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Enshi: A colorful fairyland with inspiring people

By Zhao Tong, Liu Ning (People's Daily Online)    15:38, September 29, 2020

A wonderland beyond imagination, the Enshi Tujia and Miao Autonomous Prefecture in Central China's Hubei Province perfectly displays how lucid waters and lush mountains enhance the beauty of marvelous peaks and rocks.

Famous poet Cui Hao in the Tang Dynasty described Enshi in his fluid verse as 'Endless green mountains to walk on, endless clear water going away.’ Enshi's geological location has also earned it the nickname “strategic throat of Sichuan and a natural barrier for Hubei.”

(Photo courtesy of Enshi Grand Canyon Scenic Area)

Incomparable beauty

Rolling mountains create colorful landscapes. The cliffs of Enshi Grand Canyon stretch for hundreds of miles. Here, one also can’t help but stop to appreciate a 3,600-meter-long geo-fracture, which drops 75 meters in depth on average, with breathtaking views of waterfalls pouring down the cliffs. The beauty and steepness of the canyon has earned it the nickname of the “Oriental Colorado Canyon.”

The world's first Ordovician Stone Forest, called Subuya Stone Forest, also lies in this unimaginable land. Its stratum was formed around 460 million years ago and has a poetic and dreamlike atmosphere, which is typical of Enshi. The scenic area’s shape, if seen at a bird’s view, is like a huge gourd, surrounded by green screens and peaks. Suobuya Stone Forest is vastly dotted with vegetation as if it wore a cap, hence the name “the capped stone forest.”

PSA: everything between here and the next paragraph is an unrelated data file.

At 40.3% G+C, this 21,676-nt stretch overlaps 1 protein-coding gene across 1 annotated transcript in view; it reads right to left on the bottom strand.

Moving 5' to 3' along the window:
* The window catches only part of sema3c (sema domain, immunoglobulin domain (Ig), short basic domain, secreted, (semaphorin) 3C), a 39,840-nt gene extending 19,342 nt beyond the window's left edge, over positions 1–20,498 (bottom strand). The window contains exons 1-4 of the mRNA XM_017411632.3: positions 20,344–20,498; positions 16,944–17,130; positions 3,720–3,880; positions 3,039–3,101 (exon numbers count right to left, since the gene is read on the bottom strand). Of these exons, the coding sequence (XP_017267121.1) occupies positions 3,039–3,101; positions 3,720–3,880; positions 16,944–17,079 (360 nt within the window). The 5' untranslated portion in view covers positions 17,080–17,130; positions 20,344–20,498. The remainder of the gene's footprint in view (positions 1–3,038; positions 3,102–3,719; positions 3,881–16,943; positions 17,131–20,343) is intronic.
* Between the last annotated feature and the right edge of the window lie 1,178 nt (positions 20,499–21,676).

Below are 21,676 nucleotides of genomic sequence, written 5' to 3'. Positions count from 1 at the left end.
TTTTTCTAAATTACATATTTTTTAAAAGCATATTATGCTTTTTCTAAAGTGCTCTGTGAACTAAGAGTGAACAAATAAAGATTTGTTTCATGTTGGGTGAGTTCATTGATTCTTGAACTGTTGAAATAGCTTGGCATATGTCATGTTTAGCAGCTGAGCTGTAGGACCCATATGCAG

A place where people value honesty and loyalty

On lofty hills and above clear waters, sails a tiny boat, with an extraordinary story behind it.

Nearly 150 years ago, the ancestors of the Wan family built a boat and began ferrying people across the river voluntarily. Wan Qizhen, 79, is the family's third-generation ferryman and has been doing it for nearly 30 years.

Wan Qizhen, the family's third-generation ferryman, has been ferrying villagers voluntarily for nearly 30 years. (Media Convergence Center of Jianshi County/Su Xi)

“Our ancestral home was in Jingzhou City, by the Yangtze River. When the flood struck, my ancestors had to flee from famine and eventually came here,” Wan told People’s Daily Online.

The locals helped Wan’s ancestors by giving them five mu (nearly 3,300 square meters) of farmland so that they could make ends meet. To show their gratitude, they made a promise to do something for them in return, something free of charge forever.

“Now we are here, trying to do good deeds for the locals by ferrying people across the river for free,” Wan said.

However, time takes its toll, and Wan’s body sometimes can’t take the physical strain of the work, which used to require him to cross the river at least 40 times a day. Bruises could be seen on both of his hands, caused by constant friction with the oars when Wan rows the boat.